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I'm seeing the following IPv6 addresses having requests dropped by our firewall. It doesn't seem to be anything too malicious, but there seems to be a strange pattern to them:

2aab:19a7:3971:94f4::80fe (62,050 requests)
bb2d:f96b:f097:bccd::80fe (31,392 requests)
aafb:2bc8:ccad:1451::80fe (26,400 requests)
be2b:2477:43c2:4447::80fe (21,754 requests)

That's just over the last 7 days. There are more, but the pattern is basically the same - they all end in ::80fe. Which makes me wonder if it was some sort of lame attempt into fooling me into thinking it's an fe80:: address (which to be honest, I almost fell for).

Has anyone else with IPv6 connectivity seen anything like this? I'm assuming it's some sort of port scan, but IPv6 was meant to make random port scanning a thing of the past (given the sheer size of IPv6)

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(P.S. Googling for those IPv6 addresses just shows up this question. Google are fast) –  Mark Henderson Aug 8 '11 at 4:20
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up vote 3 down vote accepted

What is the source of those addresses? The wider Internet, or something in your network? They actually rather look like some device reversed some link-local addresses and let them escape (except they don't have EUI-64 host parts). With the exception of the first one, though, they're not even (currently) valid unicast addresses, so if they did come at you from the Internet, how did they escape from wherever they came from (let alone get within cooee of your firewall)? uRPF and/or bare-basic sanity checking should have taken care of them long ago.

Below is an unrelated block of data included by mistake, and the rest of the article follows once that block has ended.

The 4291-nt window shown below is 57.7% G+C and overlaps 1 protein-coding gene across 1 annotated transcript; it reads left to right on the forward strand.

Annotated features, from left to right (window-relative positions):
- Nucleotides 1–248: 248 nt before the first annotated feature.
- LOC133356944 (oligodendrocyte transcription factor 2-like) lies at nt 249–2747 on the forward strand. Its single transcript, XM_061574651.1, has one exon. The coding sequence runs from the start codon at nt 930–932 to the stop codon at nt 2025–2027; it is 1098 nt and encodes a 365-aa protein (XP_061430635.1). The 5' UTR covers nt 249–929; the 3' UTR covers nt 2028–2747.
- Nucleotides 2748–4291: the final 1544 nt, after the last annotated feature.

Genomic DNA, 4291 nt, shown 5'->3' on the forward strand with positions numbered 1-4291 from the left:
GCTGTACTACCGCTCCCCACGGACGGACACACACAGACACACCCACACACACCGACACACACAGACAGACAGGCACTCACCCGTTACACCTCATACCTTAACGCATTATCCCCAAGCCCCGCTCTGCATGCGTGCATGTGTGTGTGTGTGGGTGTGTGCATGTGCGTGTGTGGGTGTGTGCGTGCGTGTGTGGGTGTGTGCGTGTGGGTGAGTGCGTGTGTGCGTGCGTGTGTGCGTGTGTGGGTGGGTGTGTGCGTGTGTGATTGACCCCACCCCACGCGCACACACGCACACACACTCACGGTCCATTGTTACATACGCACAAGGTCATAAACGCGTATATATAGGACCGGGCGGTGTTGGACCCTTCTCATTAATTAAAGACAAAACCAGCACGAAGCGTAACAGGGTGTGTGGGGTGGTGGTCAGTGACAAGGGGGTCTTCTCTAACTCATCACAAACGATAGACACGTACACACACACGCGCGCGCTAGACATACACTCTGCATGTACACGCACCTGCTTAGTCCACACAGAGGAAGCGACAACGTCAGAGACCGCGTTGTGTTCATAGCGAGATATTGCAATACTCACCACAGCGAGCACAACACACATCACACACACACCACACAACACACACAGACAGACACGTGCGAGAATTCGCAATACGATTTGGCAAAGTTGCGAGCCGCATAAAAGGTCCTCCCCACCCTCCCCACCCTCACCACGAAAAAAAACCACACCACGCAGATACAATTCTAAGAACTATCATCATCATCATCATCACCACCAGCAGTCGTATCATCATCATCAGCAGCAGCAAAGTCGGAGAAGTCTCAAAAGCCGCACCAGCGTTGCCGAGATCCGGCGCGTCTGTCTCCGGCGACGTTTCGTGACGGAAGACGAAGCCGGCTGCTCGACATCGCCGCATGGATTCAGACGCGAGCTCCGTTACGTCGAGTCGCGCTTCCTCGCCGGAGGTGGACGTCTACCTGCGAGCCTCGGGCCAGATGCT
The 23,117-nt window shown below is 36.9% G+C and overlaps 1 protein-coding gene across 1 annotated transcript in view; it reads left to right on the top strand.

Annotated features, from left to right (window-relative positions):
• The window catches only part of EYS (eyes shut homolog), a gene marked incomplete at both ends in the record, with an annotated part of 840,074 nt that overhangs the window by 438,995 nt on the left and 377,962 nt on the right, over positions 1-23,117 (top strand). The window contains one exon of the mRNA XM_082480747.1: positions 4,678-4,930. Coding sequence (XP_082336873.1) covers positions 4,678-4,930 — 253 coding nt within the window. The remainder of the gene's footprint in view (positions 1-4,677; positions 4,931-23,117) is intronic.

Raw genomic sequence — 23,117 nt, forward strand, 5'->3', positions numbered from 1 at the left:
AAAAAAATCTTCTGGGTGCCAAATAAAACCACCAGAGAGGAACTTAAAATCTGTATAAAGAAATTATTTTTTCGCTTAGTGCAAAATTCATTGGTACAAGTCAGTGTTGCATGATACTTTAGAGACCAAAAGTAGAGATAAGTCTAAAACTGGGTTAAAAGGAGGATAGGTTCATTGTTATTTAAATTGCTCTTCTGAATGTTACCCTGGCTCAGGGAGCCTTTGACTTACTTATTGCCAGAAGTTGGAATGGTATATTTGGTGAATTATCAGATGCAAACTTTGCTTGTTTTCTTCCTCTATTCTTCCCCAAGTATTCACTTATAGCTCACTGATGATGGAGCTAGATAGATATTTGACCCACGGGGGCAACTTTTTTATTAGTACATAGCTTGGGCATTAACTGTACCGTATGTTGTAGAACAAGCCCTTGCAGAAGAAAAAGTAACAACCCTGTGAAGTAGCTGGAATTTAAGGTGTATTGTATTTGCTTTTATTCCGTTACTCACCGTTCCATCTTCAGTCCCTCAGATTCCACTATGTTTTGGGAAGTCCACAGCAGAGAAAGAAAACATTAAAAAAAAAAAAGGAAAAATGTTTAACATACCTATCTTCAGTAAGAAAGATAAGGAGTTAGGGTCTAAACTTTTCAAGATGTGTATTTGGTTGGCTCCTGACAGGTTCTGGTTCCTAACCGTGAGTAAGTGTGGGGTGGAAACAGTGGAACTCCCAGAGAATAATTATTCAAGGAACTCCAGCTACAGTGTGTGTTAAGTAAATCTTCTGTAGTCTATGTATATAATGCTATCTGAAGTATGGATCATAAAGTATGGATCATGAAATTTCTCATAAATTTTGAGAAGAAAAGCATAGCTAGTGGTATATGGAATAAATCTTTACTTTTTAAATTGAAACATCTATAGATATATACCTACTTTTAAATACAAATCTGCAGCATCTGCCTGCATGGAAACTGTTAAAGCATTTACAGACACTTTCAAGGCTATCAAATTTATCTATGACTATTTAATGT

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We only have one IPv6 /48 in use (which is not any of the above). I thought they looked like reversed link-local too, but then they must have been reversed two bytes at a time (because its 80fe instead of fe80. I shall investigate if that's actually what happened though... –  Mark Henderson Aug 8 '11 at 4:55
    
I've only looked at the summary report for the firewall, I'll check the details and their interfaces now –  Mark Henderson Aug 8 '11 at 4:59
    
Ok, after filtering through the requests by hand, it looks like be2b:2477:43c2:4447::80fe equals the real IP address of fe80::4447:43c2:be2b:2477 - it's just being totally mangled by the firewall summary report. I think I'll log this as a bug with them. Thanks. –  Mark Henderson Aug 8 '11 at 5:32
    
@womble they are link-local addresses using the privacy extension (so they aren't based on the MAC), reversed. –  bahamat Aug 8 '11 at 7:22
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Link-local addresses aren't supposed to use privacy extensions; there's no privacy to be gained because the MAC address is already visible, because they're link-local. –  womble Aug 8 '11 at 7:24
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